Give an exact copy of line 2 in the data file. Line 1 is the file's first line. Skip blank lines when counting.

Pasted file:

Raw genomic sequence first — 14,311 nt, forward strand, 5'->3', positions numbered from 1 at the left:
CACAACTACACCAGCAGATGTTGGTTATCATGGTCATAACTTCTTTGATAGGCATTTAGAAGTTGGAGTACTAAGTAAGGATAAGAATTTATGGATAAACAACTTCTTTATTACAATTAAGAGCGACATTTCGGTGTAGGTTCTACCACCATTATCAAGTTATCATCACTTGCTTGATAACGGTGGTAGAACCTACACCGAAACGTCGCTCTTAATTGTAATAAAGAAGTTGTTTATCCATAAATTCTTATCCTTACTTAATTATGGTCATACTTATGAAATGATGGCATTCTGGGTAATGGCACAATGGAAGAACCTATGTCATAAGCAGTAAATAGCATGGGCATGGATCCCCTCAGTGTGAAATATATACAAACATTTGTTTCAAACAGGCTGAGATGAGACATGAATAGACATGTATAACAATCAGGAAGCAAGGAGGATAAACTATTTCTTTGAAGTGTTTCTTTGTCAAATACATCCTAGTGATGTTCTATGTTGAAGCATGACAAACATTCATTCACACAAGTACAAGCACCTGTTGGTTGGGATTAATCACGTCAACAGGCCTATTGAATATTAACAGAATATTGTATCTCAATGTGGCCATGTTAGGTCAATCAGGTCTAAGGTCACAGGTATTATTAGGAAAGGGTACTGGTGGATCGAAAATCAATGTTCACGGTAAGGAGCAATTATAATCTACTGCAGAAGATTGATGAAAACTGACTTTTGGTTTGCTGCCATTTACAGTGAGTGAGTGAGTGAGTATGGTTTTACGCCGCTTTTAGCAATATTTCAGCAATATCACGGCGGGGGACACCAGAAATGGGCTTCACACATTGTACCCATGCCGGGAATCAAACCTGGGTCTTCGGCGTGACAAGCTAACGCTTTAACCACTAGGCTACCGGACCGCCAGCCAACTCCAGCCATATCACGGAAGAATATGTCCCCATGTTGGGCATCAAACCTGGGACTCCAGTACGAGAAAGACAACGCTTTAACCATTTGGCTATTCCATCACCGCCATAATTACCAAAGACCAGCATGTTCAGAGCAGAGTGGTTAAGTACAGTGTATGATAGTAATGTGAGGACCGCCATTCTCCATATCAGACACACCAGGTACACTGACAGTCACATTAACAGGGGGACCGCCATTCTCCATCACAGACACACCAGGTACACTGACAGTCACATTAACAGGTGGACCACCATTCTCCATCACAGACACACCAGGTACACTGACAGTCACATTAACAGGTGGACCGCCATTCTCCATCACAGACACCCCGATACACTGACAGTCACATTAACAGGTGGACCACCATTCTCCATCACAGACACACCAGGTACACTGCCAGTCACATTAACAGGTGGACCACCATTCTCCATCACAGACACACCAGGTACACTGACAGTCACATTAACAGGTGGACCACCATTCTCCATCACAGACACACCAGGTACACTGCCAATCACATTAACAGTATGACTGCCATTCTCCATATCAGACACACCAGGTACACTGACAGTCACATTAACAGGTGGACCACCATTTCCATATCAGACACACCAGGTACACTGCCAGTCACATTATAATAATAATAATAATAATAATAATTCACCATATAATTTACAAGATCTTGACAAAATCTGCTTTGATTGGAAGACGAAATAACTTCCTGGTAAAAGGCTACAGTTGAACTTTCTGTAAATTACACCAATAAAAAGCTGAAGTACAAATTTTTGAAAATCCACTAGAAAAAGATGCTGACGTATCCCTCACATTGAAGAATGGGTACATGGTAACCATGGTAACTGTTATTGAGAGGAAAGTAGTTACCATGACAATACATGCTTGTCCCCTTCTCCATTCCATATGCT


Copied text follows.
CACAACTACACCAGCAGATGTTGGTTATCATGGTCATAACTTCTTTGATAGGCATTTAGAAGTTGGAGTACTAAGTAAGGATAAGAATTTATGGATAAACAACTTCTTTATTACAATTAAGAGCGACATTTCGGTGTAGGTTCTACCACCATTATCAAGTTATCATCACTTGCTTGATAACGGTGGTAGAACCTACACCGAAACGTCGCTCTTAATTGTAATAAAGAAGTTGTTTATCCATAAATTCTTATCCTTACTTAATTATGGTCATACTTATGAAATGATGGCATTCTGGGTAATGGCACAATGGAAGAACCTATGTCATAAGCAGTAAATAGCATGGGCATGGATCCCCTCAGTGTGAAATATATACAAACATTTGTTTCAAACAGGCTGAGATGAGACATGAATAGACATGTATAACAATCAGGAAGCAAGGAGGATAAACTATTTCTTTGAAGTGTTTCTTTGTCAAATACATCCTAGTGATGTTCTATGTTGAAGCATGACAAACATTCATTCACACAAGTACAAGCACCTGTTGGTTGGGATTAATCACGTCAACAGGCCTATTGAATATTAACAGAATATTGTATCTCAATGTGGCCATGTTAGGTCAATCAGGTCTAAGGTCACAGGTATTATTAGGAAAGGGTACTGGTGGATCGAAAATCAATGTTCACGGTAAGGAGCAATTATAATCTACTGCAGAAGATTGATGAAAACTGACTTTTGGTTTGCTGCCATTTACAGTGAGTGAGTGAGTGAGTATGGTTTTACGCCGCTTTTAGCAATATTTCAGCAATATCACGGCGGGGGACACCAGAAATGGGCTTCACACATTGTACCCATGCCGGGAATCAAACCTGGGTCTTCGGCGTGACAAGCTAACGCTTTAACCACTAGGCTACCGGACCGCCAGCCAACTCCAGCCATATCACGGAAGAATATGTCCCCATGTTGGGCATCAAACCTGGGACTCCAGTACGAGAAAGACAACGCTTTAACCATTTGGCTATTCCATCACCGCCATAATTACCAAAGACCAGCATGTTCAGAGCAGAGTGGTTAAGTACAGTGTATGATAGTAATGTGAGGACCGCCATTCTCCATATCAGACACACCAGGTACACTGACAGTCACATTAACAGGGGGACCGCCATTCTCCATCACAGACACACCAGGTACACTGACAGTCACATTAACAGGTGGACCACCATTCTCCATCACAGACACACCAGGTACACTGACAGTCACATTAACAGGTGGACCGCCATTCTCCATCACAGACACCCCGATACACTGACAGTCACATTAACAGGTGGACCACCATTCTCCATCACAGACACACCAGGTACACTGCCAGTCACATTAACAGGTGGACCACCATTCTCCATCACAGACACACCAGGTACACTGACAGTCACATTAACAGGTGGACCACCATTCTCCATCACAGACACACCAGGTACACTGCCAATCACATTAACAGTATGACTGCCATTCTCCATATCAGACACACCAGGTACACTGACAGTCACATTAACAGGTGGACCACCATTTCCATATCAGACACACCAGGTACACTGCCAGTCACATTATAATAATAATAATAATAATAATAATTCACCATATAATTTACAAGATCTTGACAAAATCTGCTTTGATTGGAAGACGAAATAACTTCCTGGTAAAAGGCTACAGTTGAACTTTCTGTAAATTACACCAATAAAAAGCTGAAGTACAAATTTTTGAAAATCCACTAGAAAAAGATGCTGACGTATCCCTCACATTGAAGAATGGGTACATGGTAACCATGGTAACTGTTATTGAGAGGAAAGTAGTTACCATGACAATACATGCTTGTCCCCTTCTCCATTCCATATGCT